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Home Electrocardiogram (ECG) Monitoring After Heart Transplantation (NEW HEART)

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ClinicalTrials.gov Identifier: NCT01365806
Recruitment Status : Completed
First Posted : June 3, 2011
Last Update Posted : March 8, 2017
Sponsor:
Collaborators:
University of California, San Francisco
Cedars-Sinai Medical Center
Columbia University
National Institute of Nursing Research (NINR)
Information provided by (Responsible Party):
Belinda Chen, University of California, Los Angeles

June 1, 2011
June 3, 2011
March 8, 2017
August 2011
October 2015   (Final data collection date for primary outcome measure)
number and grade of acute allograft rejection episodes [ Time Frame: within one year after transplant surgery ]
Same as current
Complete list of historical versions of study NCT01365806 on ClinicalTrials.gov Archive Site
all cause mortality [ Time Frame: one year after transplant surgery ]
Same as current
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Home Electrocardiogram (ECG) Monitoring After Heart Transplantation
Home ECG Monitoring to Detect Allograft Rejection Following Heart Transplantation
The long-term goal of this research is to apply novel technology for detection of donor organ (allograft) rejection to improve patient outcomes following heart transplantation. The specific goal of this study is to determine whether daily monitoring of the transplant recipient's electrocardiogram (ECG) using a simple home device with transmission to an ECG Core Laboratory would provide an early biomarker for acute rejection. Despite routine immunosuppressant drug therapy, acute rejection is common, especially within the first 6 months following transplant surgery. To detect rejection, frequent endomyocardial biopsies of heart tissue are performed. An endomyocardial biopsy is a costly and invasive procedure performed in a hospital cardiac catheterization laboratory that has associated risks. Recent evidence suggests that acute allograft rejection causes delays in ventricular repolarization resulting in a longer QT interval on the ECG. The specific aims of the study are to: 1) determine whether an increase in the QT interval during the first 6 months following heart transplant is a sensitive and specific biomarker for acute rejection; and 2) determine the timing of QT interval increases relative to biopsy-diagnosed stages of mild/moderate/severe rejection. The potential benefit of finding a simple ECG biomarker of allograph rejection that could be measured at home is that it might yield earlier detection of rejection, allow more timely therapy and reduce mortality from acute allograft rejection.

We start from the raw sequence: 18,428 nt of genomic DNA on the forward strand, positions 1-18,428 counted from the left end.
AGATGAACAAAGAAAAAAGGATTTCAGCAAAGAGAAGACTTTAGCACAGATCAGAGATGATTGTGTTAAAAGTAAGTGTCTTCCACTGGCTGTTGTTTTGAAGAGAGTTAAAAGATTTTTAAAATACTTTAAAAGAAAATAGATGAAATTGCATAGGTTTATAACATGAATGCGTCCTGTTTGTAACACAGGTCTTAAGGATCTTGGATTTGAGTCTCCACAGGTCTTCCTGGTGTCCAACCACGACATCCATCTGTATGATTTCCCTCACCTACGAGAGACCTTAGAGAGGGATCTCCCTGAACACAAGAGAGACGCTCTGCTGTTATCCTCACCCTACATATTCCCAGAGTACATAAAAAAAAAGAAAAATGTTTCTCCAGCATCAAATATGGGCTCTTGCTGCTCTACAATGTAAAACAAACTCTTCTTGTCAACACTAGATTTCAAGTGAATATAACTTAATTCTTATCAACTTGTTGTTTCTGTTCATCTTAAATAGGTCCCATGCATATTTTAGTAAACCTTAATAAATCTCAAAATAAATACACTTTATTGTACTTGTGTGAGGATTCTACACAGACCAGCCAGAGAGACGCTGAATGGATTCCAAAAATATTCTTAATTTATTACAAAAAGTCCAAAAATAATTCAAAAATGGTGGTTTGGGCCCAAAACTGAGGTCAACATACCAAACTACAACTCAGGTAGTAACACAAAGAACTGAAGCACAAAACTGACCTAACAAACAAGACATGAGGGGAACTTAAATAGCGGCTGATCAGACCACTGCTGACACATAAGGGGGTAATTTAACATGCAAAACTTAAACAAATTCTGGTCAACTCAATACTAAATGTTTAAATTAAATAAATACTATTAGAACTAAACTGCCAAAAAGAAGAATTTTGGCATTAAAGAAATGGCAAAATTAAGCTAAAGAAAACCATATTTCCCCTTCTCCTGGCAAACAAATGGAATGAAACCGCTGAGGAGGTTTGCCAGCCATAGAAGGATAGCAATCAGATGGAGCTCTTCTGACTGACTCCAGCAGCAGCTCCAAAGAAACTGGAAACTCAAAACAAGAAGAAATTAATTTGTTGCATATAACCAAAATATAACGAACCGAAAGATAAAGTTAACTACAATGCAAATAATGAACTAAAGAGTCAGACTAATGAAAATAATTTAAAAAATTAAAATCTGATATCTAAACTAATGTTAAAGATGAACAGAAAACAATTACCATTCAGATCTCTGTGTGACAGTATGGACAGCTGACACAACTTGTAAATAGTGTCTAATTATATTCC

Not Provided
Observational
Observational Model: Cohort
Time Perspective: Prospective
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Non-Probability Sample
adult heart transplant recipients from recruitment sites (Columbia University-New York Presbyterian Medical Center; University of California, Los Angeles; and Cedars-Sinai Medical Center
  • Cardiac Transplant Rejection
  • Qt Interval, Variation in
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Doering LV, Hickey K, Pickham D, Chen B, Drew BJ. Remote noninvasive allograft rejection monitoring for heart transplant recipients: study protocol for the novel evaluation with home electrocardiogram and remote transmission (NEW HEART) study. BMC Cardiovasc Disord. 2012 Mar 2;12:14. doi: 10.1186/1471-2261-12-14.

*   Includes publications given by the data provider as well as publications identified by ClinicalTrials.gov Identifier (NCT Number) in Medline.
 
Completed
345
400
January 2016
October 2015   (Final data collection date for primary outcome measure)

Inclusion Criteria:

  • ≥18 years of age
  • first heart transplant surgery
  • not enrolled in other research studies that conflict with study design

Exclusion Criteria:

  • clinically unstable at time of enrollment (i.e. clinical symptoms of allograph impairment)
Sexes Eligible for Study: All
18 Years and older   (Adult, Older Adult)
No
Contact information is only displayed when the study is recruiting subjects
United States
 
 
NCT01365806
1R01NR012003-01A1( U.S. NIH Grant/Contract )
1R01NR012003-01A1 ( U.S. NIH Grant/Contract )
Yes
Not Provided
Not Provided
Belinda Chen, University of California, Los Angeles
University of California, Los Angeles
  • University of California, San Francisco
  • Cedars-Sinai Medical Center
  • Columbia University
  • National Institute of Nursing Research (NINR)
Principal Investigator: Barbara Drew, RN, PhD, FAAN, FAHA University of California, San Francisco
Principal Investigator: Lynn Doering, RN, DNSc University of California, Los Angeles
University of California, Los Angeles
March 2017